The spiritual disciplines are means by which individuals and communities can very literally “practice” their faith. They are tools by which Christians seek to know God, yield to the Holy Spirit’s sanctifying power, and surrender to the Divine Will in their lives. The disciplines can be instrumental tools as we seek to “tune” ourselves to God’s desires and see his kingdom as he sees it. These holy actions have been practiced by believers since the earliest times, and are firmly rooted in Christ’s commands and examples in the Gospels. (more…)
Do you ever feel like you’ve hit a wall when it comes to spiritual growth? Does there seem to be something missing, even though you are pretty consistent with your prayer time and you read from the Bible regularly?
I’ve been there too. For me, the key to breaking through was trying something new…in my case, Christian meditation in the form of Lectio Divina.
For though by this time you ought to be teachers, you need someone to teach you again the basic principles of the oracles of God. You need milk, not solid food, for everyone who lives on milk is unskilled in the word of righteousness, since he is a child. But solid food is for the mature, for those who have their powers of discernment trained by constant practice to distinguish good from evil. (Hebrews 5:12-14, ESV)
According Hebrews 5:12, the foundational knowledge of salvation and the Gospel should be intimately familiar. The basics have to always be there (to continue the food analogy, we still need dairy in our diet) , however as we progress in the faith it is essential to grow in your understanding of doctrine and God’s character beyond “repentance from dead works…” (Heb. 6:1). (more…)
It’s hard for me to believe that it’s taken me this long to pick up and read Richard Foster’s classic on essential tools for spiritual growth, Celebration of Discipline. Although I’ve studied the disciplines for quite some time and have read other books on spiritual formation that took cues from Foster, I finally got around to diving into the original. It’s clear why this book has been such an influential work on so many.
Foster writes with eloquence and practicality, eager to challenge the reader but never pressing too hard. There’s a certain pastoral sensitivity in his prose that is a joy to read. (more…)
When I was in college, I struggled through a pretty long spiritual dry-spell. Then I discovered something that drastically changed the trajectory of my spiritual journey.
This new way of reading the Bible and praying transformed my “prayer life” from one-way communication (me-to-God) into a two-way conversation.
I began to expect God speak to me through the Bible and practice discernment in my thoughts to see what was from me, and what might be from the Holy Spirit. I experienced a vibrant, refreshing, realness in my walk with God I had previously only caught glimpses of.
The ancient practice of Lectio Divina (“Divine Reading”) most likely originated with monks of the Benedictine tradition, although it is now an integral part of the spirituality many different faith communities.
The driving idea behind Lectio Divina is that Bible study is and should be an expression of your relationship with the Triune God. It is a method that emphasizes a certain conversational aspect of meditating on the Scriptures by providing specific times during your Bible study to both hear from God and respond to His word.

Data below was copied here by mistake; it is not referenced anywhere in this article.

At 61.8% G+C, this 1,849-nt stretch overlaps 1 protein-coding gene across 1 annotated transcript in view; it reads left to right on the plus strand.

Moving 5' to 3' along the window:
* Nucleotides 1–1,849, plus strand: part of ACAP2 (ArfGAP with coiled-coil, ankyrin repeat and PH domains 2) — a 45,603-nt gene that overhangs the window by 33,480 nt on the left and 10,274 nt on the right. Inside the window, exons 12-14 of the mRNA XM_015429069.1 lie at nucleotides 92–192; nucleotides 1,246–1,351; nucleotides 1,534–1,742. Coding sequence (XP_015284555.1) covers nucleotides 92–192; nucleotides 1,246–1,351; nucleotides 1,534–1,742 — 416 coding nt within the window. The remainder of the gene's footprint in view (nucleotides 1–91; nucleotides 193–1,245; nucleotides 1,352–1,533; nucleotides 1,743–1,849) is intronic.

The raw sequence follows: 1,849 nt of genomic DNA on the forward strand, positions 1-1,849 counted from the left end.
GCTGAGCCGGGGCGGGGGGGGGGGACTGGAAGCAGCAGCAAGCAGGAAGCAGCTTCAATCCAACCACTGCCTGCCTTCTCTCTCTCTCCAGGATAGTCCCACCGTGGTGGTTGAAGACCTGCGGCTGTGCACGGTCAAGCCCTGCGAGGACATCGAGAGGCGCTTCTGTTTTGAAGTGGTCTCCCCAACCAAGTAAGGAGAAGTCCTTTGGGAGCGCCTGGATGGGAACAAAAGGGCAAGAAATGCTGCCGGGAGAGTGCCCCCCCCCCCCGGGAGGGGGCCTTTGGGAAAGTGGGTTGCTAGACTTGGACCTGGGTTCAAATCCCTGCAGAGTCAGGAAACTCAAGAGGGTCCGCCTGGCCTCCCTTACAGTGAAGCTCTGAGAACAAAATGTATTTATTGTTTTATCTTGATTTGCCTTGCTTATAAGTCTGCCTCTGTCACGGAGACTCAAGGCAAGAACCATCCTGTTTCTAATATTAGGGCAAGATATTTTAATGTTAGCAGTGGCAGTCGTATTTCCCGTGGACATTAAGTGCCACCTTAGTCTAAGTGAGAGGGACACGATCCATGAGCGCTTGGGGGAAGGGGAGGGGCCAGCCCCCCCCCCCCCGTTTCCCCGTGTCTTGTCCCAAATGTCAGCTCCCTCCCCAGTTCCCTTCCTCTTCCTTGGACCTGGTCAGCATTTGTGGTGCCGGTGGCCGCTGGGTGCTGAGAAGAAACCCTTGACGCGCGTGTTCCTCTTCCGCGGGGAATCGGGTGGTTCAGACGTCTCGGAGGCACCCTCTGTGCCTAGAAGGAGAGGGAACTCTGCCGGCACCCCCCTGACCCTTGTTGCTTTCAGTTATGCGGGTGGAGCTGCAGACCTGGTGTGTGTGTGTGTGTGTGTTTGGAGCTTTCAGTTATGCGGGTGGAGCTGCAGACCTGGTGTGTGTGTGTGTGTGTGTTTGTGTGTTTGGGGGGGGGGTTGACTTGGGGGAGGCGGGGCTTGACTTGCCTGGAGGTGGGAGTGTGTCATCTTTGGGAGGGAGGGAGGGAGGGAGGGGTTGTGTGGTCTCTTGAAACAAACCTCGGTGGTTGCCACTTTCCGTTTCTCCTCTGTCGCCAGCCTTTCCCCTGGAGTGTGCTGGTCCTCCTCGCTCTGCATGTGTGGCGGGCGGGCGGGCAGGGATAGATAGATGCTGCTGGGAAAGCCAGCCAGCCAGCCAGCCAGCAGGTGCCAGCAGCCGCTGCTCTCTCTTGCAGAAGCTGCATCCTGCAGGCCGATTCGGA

There are are four stages to the Lectio Divina process: Reading, Meditation, Response, and Contemplation.
Before you begin, take a moment to pray and ask for the direction of the Holy Spirit as you move through various stages of Lectio Divina. As with any method for Bible study and prayer, it will probably be beneficial to find a place that is quiet and free of distractions.
Getting started with Lectio Divina
Reading. In this first stage of prayer, choose a passage of Scripture to read slowly and carefully. Don’t read too much…you want to really be able to focus on just a few aspects of the text that might resonate. On the other hand, it’s important to not just take one verse out of context, either. I generally try to go methodically through a book of the Bible, using either the pre-marked sections or chapter markers as my guide for each session. I’ve also found it to be helpful to write down verses that stand out or thoughts that come to mind while reading. If you keep these notes, they can become a valuable record of your spiritual journey over time.
Meditation. After carefully reading through your scripture passage, take some time to ponder the text. Go back over your notes, and perhaps adding clarifying thoughts and ideas as they come. Think about what this passage meant to the writer, to the original audience, and what it might mean for you. You might re-read the passage in order to glean further meaning and gain greater understanding.
Response. During this portion of the prayer, allow yourself to respond to the text. Think about how the text might change you. Does the text alter how you view the world, yourself, or God? What attitudes in yourself does the passage bring to light? Offer your response to the Father in humble submission to his will.
Contemplation. Simply focus lovingly on God. Words are not necessary in this part of the prayer, because you are resting in His presence. Don’t resist thoughts as they come to your mind…simply deal with them. If they are relevant to your conversation with God, then offer them back to him and pray for guidance. If they are not, dismiss them, and return your full attention to the One who gives you peace, rest, and understanding.
As with all disciplines, Lectio Divina takes practice and time. If you stick with it, though, it can be a life-changing way to pray the Scriptures and practice the presence of God.